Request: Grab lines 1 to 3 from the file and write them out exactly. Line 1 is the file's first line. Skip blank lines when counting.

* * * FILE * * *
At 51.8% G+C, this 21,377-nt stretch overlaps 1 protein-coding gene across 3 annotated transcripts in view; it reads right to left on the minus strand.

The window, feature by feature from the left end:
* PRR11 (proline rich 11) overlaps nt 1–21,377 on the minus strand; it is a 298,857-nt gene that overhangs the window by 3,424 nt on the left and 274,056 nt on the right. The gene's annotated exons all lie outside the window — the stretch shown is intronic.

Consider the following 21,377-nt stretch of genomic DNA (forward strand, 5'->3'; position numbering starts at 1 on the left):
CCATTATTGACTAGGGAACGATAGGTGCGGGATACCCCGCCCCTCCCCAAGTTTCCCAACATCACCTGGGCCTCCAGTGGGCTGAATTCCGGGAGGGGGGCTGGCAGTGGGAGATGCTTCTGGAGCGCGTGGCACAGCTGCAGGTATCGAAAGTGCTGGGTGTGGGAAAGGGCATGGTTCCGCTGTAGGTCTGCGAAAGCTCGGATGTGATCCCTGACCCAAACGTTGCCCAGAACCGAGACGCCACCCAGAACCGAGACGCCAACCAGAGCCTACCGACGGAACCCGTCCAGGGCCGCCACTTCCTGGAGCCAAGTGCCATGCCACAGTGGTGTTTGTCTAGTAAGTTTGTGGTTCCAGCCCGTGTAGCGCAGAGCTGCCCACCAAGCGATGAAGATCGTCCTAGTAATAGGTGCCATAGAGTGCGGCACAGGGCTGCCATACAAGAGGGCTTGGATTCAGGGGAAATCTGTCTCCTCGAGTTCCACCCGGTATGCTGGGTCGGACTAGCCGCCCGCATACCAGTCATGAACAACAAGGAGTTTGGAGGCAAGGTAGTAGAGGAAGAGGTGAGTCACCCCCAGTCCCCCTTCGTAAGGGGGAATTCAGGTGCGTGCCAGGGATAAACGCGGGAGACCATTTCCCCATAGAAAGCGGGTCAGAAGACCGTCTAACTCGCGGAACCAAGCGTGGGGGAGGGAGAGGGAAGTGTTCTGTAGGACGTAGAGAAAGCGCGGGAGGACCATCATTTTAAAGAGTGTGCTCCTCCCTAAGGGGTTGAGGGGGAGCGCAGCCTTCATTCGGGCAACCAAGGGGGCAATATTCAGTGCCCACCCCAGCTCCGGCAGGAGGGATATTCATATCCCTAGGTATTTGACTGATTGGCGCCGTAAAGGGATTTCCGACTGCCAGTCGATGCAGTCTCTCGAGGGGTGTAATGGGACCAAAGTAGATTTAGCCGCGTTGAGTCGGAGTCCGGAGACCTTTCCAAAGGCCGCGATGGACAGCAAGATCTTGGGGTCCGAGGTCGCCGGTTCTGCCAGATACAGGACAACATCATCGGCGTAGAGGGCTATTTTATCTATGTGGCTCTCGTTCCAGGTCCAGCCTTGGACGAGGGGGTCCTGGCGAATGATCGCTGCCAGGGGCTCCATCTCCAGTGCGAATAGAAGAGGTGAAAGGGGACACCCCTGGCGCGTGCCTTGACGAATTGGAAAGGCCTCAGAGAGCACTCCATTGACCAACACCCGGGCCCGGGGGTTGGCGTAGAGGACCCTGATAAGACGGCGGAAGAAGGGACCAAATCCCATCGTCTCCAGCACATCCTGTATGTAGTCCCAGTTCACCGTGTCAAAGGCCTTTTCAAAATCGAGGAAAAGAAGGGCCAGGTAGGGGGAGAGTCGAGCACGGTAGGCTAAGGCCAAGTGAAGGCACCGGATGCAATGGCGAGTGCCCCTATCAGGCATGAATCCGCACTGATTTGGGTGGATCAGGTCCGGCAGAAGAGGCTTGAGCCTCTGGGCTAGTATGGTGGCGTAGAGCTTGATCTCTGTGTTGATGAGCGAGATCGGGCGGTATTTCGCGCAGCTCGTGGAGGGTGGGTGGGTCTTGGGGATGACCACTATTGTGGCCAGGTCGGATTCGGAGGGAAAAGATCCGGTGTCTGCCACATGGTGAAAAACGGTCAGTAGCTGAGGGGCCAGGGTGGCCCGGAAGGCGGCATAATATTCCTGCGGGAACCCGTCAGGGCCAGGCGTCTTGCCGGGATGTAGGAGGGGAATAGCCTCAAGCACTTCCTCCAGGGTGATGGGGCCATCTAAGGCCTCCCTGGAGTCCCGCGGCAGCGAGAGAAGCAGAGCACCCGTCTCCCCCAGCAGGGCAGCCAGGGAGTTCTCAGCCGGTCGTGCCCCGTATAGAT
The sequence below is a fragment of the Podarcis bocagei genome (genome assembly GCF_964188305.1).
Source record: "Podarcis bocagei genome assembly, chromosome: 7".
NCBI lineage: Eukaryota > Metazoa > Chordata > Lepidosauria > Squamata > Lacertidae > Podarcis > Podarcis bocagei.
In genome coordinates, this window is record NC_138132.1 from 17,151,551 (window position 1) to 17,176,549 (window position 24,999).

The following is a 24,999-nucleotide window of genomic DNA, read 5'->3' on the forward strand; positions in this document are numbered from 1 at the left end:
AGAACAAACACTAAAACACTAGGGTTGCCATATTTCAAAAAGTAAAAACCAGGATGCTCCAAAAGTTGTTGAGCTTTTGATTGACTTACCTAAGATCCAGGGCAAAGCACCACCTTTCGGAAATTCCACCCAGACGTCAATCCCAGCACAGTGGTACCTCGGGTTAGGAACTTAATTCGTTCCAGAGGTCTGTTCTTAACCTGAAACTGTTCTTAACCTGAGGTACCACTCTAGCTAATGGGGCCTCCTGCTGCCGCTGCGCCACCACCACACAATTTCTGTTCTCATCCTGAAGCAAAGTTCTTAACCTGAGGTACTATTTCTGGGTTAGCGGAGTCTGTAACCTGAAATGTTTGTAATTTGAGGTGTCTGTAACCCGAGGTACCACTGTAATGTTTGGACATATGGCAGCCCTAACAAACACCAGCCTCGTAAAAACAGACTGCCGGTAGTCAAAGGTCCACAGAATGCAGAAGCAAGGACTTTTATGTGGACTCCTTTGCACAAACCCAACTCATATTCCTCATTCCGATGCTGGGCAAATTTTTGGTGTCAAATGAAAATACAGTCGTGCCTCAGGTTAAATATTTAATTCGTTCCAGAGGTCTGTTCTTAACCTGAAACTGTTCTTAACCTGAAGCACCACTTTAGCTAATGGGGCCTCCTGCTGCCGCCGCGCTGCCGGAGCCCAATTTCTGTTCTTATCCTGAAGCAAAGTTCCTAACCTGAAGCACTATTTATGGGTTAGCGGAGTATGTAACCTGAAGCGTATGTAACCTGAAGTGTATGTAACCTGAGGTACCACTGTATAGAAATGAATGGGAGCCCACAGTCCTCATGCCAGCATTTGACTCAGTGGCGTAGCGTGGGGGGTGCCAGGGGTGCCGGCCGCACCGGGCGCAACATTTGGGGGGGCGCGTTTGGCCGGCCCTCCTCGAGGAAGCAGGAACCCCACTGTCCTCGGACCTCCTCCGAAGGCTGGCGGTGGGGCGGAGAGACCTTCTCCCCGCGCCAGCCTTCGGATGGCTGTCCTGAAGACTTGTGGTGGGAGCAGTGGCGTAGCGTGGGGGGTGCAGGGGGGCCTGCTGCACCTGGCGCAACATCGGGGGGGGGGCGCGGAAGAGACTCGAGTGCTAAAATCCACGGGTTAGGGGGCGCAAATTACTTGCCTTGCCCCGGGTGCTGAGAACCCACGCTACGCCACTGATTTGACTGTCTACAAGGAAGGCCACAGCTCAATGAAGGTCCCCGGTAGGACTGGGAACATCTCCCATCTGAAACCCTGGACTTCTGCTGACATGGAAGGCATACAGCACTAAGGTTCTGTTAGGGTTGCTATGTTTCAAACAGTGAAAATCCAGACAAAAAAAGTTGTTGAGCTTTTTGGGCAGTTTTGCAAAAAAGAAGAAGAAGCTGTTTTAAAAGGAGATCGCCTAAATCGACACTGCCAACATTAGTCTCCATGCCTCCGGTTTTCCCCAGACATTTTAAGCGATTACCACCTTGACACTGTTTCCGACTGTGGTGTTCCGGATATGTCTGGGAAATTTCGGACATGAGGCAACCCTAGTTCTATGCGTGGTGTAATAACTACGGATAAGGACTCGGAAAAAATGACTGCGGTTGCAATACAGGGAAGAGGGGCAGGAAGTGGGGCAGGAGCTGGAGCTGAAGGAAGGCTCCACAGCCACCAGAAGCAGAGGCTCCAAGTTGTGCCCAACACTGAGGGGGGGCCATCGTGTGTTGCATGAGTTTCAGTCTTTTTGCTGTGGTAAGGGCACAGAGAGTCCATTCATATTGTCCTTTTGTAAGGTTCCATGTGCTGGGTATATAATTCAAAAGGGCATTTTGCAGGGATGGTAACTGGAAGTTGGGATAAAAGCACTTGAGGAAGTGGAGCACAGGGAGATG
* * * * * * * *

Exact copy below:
At 51.8% G+C, this 21,377-nt stretch overlaps 1 protein-coding gene across 3 annotated transcripts in view; it reads right to left on the minus strand.

The window, feature by feature from the left end:
* PRR11 (proline rich 11) overlaps nt 1–21,377 on the minus strand; it is a 298,857-nt gene that overhangs the window by 3,424 nt on the left and 274,056 nt on the right. The gene's annotated exons all lie outside the window — the stretch shown is intronic.